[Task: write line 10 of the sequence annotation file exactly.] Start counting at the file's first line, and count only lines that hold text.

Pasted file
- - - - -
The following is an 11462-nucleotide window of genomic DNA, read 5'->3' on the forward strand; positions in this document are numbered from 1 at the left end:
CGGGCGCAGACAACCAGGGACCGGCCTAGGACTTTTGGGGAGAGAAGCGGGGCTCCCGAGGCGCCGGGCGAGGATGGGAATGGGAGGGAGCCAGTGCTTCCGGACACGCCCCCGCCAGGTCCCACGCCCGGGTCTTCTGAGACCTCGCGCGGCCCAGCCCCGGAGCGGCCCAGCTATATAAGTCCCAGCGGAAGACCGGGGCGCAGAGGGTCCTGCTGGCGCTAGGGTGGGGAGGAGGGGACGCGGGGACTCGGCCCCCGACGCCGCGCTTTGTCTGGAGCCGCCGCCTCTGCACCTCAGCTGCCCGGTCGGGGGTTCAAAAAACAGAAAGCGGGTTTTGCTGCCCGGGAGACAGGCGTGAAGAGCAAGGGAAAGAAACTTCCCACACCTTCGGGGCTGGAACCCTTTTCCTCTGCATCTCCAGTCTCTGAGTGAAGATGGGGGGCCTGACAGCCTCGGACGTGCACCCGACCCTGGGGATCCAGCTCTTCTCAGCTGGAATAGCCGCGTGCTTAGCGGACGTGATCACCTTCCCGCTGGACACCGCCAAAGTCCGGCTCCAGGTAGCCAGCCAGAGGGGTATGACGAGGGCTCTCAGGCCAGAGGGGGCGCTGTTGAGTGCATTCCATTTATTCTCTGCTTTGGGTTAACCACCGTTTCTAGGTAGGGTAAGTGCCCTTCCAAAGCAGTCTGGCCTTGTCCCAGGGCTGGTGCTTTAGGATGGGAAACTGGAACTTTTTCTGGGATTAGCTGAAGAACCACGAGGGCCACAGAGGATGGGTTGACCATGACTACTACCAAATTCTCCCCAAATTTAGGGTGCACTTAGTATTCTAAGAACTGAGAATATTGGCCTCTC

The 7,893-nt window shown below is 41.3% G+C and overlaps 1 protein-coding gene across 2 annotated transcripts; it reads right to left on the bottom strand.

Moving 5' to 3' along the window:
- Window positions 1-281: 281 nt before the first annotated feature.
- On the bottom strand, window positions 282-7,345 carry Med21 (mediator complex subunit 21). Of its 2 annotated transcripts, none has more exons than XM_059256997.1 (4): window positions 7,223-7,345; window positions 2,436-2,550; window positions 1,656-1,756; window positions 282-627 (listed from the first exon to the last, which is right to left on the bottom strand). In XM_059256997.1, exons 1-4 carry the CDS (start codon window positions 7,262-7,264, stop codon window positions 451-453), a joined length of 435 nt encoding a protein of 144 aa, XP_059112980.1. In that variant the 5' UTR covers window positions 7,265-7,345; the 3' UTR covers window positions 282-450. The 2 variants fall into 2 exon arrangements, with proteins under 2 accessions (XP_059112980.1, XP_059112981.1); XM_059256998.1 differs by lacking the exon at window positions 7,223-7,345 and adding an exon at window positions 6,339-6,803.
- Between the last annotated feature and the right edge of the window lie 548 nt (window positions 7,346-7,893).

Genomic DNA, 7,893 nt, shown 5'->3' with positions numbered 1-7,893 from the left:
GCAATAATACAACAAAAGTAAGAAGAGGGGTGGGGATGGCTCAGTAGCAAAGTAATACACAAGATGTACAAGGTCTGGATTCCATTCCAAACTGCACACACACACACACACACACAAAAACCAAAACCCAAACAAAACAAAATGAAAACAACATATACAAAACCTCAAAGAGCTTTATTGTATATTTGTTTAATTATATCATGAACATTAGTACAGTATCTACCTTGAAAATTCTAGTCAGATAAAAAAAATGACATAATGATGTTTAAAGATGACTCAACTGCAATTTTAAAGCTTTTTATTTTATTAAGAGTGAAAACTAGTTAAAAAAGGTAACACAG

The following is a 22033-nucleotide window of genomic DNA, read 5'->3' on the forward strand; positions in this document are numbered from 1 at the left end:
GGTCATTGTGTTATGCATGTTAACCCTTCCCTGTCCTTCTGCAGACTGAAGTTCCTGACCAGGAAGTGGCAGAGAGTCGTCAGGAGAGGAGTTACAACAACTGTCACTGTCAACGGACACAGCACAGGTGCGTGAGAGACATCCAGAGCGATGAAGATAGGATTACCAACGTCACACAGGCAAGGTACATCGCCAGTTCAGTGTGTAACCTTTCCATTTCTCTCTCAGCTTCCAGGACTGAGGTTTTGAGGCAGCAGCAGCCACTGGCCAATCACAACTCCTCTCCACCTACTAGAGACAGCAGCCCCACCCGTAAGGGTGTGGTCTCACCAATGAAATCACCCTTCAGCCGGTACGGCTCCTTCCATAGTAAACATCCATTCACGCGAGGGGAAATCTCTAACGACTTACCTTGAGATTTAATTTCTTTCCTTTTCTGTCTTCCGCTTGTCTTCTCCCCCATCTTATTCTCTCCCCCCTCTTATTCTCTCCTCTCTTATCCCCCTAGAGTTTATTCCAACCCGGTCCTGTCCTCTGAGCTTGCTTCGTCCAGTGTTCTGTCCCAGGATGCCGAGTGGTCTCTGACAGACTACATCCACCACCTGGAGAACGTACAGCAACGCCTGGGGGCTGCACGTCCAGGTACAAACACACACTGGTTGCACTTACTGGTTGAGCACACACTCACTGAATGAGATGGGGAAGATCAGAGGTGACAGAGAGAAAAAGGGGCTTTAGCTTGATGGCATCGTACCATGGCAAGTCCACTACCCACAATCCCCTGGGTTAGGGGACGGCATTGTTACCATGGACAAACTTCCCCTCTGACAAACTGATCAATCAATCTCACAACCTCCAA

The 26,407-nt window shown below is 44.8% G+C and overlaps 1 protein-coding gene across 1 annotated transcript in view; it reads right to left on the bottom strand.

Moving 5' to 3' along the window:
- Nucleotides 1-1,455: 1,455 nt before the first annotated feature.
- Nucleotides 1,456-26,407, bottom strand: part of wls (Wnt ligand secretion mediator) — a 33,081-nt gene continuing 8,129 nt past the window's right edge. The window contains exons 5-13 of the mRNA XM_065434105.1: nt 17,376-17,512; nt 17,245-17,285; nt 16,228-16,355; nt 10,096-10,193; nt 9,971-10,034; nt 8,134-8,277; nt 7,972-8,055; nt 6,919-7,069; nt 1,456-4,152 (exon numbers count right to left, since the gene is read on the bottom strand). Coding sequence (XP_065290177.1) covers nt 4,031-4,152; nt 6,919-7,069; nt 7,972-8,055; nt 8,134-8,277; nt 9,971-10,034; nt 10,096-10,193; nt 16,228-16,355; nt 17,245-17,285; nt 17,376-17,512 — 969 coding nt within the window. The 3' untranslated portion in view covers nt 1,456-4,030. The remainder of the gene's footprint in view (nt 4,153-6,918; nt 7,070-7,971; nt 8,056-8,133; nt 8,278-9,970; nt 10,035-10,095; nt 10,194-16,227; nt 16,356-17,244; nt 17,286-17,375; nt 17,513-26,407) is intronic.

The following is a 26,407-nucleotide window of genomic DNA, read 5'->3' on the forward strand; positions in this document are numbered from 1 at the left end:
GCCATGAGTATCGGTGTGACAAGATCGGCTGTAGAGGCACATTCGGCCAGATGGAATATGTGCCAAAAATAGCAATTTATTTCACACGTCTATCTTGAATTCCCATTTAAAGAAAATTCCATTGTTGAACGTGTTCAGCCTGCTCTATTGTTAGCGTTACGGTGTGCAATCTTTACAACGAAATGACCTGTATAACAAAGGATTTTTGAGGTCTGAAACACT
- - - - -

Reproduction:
The following is a 22033-nucleotide window of genomic DNA, read 5'->3' on the forward strand; positions in this document are numbered from 1 at the left end: